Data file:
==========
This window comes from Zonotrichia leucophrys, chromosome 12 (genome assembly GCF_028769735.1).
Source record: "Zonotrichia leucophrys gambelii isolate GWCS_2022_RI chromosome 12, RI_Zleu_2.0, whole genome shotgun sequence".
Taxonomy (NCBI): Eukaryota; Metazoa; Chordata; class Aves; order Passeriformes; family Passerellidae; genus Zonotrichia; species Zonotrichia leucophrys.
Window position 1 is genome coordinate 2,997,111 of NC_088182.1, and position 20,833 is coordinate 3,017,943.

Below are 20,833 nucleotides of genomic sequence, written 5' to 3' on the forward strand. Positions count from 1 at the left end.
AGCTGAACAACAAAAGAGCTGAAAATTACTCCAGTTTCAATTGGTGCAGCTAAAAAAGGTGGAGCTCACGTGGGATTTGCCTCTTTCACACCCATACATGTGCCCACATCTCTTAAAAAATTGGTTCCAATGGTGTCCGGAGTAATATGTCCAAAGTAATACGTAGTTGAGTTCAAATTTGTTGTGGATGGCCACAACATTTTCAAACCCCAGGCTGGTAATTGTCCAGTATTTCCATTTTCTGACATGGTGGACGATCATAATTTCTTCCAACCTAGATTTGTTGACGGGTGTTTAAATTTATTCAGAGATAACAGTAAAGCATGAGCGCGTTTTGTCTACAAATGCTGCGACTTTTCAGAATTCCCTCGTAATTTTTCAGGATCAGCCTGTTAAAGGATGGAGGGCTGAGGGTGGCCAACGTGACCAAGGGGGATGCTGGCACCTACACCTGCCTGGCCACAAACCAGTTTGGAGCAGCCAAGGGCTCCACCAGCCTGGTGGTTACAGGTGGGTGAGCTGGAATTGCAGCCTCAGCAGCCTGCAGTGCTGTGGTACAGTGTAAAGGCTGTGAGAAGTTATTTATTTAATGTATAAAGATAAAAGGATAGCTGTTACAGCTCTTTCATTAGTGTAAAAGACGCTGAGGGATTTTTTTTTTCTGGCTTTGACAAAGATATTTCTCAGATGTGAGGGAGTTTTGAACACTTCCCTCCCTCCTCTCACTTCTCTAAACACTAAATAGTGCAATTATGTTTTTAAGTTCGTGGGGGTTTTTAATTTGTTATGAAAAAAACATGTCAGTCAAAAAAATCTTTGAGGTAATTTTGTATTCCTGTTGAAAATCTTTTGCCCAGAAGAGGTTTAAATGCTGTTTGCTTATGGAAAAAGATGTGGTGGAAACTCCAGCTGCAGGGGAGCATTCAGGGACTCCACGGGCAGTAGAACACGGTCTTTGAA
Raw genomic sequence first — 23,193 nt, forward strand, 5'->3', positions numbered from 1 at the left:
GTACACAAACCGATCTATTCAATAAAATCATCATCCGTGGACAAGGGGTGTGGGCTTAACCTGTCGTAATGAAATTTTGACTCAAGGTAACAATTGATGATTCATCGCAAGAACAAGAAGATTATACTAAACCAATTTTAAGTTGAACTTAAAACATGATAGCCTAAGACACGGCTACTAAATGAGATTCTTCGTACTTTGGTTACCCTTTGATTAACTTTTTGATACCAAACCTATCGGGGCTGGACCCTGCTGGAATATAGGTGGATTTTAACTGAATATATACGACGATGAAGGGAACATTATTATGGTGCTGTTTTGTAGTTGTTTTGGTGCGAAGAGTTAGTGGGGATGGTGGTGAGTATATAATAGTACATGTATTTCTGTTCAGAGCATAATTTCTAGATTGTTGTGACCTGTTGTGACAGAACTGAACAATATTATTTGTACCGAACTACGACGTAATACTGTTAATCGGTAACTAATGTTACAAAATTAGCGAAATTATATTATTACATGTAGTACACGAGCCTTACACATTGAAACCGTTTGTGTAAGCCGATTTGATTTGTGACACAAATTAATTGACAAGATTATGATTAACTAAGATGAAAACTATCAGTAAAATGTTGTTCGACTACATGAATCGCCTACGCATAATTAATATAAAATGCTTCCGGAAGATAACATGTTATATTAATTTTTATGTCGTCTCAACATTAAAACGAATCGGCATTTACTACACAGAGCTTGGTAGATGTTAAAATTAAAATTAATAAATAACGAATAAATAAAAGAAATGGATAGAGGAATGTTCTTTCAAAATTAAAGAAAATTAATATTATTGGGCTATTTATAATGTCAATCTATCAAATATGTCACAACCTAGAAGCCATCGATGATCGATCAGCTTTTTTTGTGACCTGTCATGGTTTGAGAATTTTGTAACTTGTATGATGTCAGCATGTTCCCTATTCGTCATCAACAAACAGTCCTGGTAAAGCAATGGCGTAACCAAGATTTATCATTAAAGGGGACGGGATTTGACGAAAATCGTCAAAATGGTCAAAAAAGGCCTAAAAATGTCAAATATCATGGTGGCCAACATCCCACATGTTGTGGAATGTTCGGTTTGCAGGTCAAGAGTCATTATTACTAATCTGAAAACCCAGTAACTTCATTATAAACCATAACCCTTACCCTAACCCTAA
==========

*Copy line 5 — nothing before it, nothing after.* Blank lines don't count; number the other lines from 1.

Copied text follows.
Below are 20,833 nucleotides of genomic sequence, written 5' to 3' on the forward strand. Positions count from 1 at the left end.